Climate change may be wreaking havoc on the country’s favorite national parks.
A new study led by several climate scientists from the University of Wisconsin and the University of California, Berkeley found that several hundred of the National Park Service’s parks will be affected in some form. The reviewed climate data between 1895 and 2010. It found that America’s national parks could see an annual average temperatures rise twice as fast as the rest of the country. Looking at the worst case scenario, the nation’s parks may see a 3 to 9 temperature rise, which would be devastating for many species of plants and animals. Another scenario assesses the potential rise in temperature at a 2 threshold, which would still affect over 50% of park land, compared to 22% of the rest of the country.
The reason the nation’s parks are more vulnerable to climate change has everything to do with their geography in mostly extreme weather climates. Many parks, such as Yellowstone National Park in Wyoming and Glacier National Park in Montana, are located in higher elevations, leaving less atmosphere to act as a buffer between the land and the weather happening above. Other parks are located in weather extremes, such as Denali National Park and Preserve in Alaska. Alaska has been coping with warmer temperatures that melt the winter snowpack and allow more sunlight to warm the land. Climate change has only amplified this process, with greenhouse gases reflecting the sun’s rays back to earth.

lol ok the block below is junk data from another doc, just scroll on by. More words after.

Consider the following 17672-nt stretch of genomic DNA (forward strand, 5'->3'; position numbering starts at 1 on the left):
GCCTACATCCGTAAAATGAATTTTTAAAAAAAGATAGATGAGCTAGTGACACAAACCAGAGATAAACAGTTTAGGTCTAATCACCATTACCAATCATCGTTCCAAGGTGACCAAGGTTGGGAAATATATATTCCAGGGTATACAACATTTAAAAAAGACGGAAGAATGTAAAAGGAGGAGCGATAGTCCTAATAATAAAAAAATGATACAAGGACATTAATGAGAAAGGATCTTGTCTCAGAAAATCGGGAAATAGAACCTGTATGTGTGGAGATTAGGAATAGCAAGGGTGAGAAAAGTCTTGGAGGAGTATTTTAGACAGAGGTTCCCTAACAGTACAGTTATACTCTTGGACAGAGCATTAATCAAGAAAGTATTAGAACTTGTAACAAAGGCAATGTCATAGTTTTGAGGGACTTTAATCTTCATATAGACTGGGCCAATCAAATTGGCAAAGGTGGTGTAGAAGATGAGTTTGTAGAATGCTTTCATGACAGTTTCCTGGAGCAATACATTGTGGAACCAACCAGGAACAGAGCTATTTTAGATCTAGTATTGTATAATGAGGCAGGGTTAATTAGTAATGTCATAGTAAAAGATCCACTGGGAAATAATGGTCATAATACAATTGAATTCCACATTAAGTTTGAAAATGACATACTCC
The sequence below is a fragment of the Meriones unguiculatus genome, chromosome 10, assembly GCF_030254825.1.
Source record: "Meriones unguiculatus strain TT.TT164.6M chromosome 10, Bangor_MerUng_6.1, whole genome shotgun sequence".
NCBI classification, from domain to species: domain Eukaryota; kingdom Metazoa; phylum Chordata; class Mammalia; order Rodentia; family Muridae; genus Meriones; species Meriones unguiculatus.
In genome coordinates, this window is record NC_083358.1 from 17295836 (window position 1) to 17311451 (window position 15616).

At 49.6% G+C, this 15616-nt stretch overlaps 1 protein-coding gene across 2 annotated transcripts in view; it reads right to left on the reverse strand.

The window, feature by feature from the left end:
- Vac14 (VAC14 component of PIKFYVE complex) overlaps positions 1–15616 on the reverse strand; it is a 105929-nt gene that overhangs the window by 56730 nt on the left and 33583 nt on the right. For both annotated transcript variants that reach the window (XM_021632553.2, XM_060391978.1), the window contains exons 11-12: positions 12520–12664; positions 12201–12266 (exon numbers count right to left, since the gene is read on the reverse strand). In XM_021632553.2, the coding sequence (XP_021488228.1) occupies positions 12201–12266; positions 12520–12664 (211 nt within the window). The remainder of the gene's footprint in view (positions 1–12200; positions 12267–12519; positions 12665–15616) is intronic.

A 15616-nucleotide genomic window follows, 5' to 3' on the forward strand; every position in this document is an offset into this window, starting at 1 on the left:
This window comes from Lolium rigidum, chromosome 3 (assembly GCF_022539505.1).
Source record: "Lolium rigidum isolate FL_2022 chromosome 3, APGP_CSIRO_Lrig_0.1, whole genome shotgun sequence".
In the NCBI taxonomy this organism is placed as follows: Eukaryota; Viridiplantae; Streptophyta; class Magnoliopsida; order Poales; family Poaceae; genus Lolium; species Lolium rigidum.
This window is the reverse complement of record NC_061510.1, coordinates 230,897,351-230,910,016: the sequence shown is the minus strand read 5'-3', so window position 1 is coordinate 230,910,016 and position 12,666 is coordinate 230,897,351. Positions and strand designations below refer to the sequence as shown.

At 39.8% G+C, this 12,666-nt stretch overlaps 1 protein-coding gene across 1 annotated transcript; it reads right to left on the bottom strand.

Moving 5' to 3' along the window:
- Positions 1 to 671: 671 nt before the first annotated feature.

In the desert Southwest, rising temperatures and drought threaten to not only undermine national parks but the water sources that they provide. Less precipitation has resulted in even less snow cover in the winter. While Arizona and Utah tourism officials have begun lengthening the Grand Canyon North Rim’s tourism season due to a shorter winter, less snowfall could be of concern for the Colorado River and its subsequent watershed. Snowfall at the Canyon’s North Rim has decreased by 3 feet in the past decade.
The study was created with the intention of finding a way to adapt to and reduce greenhouse gas emissions, according to the lead author of the study Patrick Gonzalez. Some parks have already began adapting to the possible effects of climate change. Assateague Island National Park in Maryland has begun building structures higher and away from the shore. Acadia national Park in Maine has planted trees suitable for warmer climates. If parks learn to adapt to climate change, it should make coping with the effects a little easier.
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©2018 Weather Forecaster Jacob Dolinger